Our new online books columnist Carrie Plitt ponders whether we give writers enough cred here in London

Everyone in Brooklyn is writing something. You can’t walk a block without seeing someone scribbling frantically in a Moleskine or tapping away on a laptop. This New York City borough has always had a certain pull over writers – Walt Whitman was a long-time resident of Brooklyn Heights. But with writers like Paul Auster and Jennifer Egan calling it home, Brooklyn does seem to be the epicentre of some kind of small-scale literary explosion in recent years. My friends who live there are always jetting off to innovative and invigorating-sounding writing events. This fills me with longing.

Because this is a typical literary event in London: a group of youngish people with thick-rimmed glasses and Daunt Books bags assemble on a weeknight. A few authors read from their recently published novels, which a publicist has told them is necessary if they want anyone to buy their books. At least one author runs overtime. We clap, and go home at a respectable hour, slightly tipsy, to our leftovers. A couple of people buy the books.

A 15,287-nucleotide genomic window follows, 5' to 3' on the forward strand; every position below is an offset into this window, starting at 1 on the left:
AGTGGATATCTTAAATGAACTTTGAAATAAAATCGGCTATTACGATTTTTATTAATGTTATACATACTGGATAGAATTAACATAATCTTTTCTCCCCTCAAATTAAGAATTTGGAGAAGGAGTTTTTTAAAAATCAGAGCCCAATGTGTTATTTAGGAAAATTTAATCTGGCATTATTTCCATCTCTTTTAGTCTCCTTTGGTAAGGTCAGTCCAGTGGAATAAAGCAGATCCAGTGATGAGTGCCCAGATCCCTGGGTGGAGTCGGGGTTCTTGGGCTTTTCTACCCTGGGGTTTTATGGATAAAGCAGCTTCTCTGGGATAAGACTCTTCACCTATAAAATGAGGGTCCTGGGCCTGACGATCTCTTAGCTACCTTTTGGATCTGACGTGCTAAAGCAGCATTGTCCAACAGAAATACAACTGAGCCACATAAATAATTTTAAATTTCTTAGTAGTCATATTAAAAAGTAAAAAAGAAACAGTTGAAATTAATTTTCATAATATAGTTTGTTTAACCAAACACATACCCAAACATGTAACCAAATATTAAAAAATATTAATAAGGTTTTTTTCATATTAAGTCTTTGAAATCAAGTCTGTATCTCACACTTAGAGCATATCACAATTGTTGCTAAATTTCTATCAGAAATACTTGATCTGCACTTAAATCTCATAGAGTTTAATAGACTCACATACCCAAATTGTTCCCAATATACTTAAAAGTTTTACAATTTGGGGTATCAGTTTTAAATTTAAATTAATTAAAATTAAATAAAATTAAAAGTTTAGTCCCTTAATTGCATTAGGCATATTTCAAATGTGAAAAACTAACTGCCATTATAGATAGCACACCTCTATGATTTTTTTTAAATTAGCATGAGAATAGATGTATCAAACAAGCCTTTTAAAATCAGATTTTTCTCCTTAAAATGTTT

It’s not that I don’t enjoy these tame gatherings – I often do, and the best readings have left me tingly for days afterwards. But there is something lacking in the London books world, both in terms of size and imaginative scope. I can count the number of new and innovative writers that have come out of London recently on one hand. The same goes for regular literary nights. Literary London needs a better scene, and not just because I want to go to better parties. It is what is going to keep writing, good writing, alive in our grey city.

A thriving literary scene opens up a potential space for the would-be author: it makes the idea of being a writer suddenly possible. You could argue, as Morten Høi Jensen has, that writing, the pursuit of the imaginative loner, never benefits from a “preening literary scene”. But people move in droves to Brooklyn just to be writers (imagine that!), and good writing – along with, I’m sure, some very bad writing – is constantly emerging from the borough.

On the other hand, I’ve heard very few people in London actually describe themselves as writers. And in these days of shrinking advances and book sales, writer is a word we need to celebrate.

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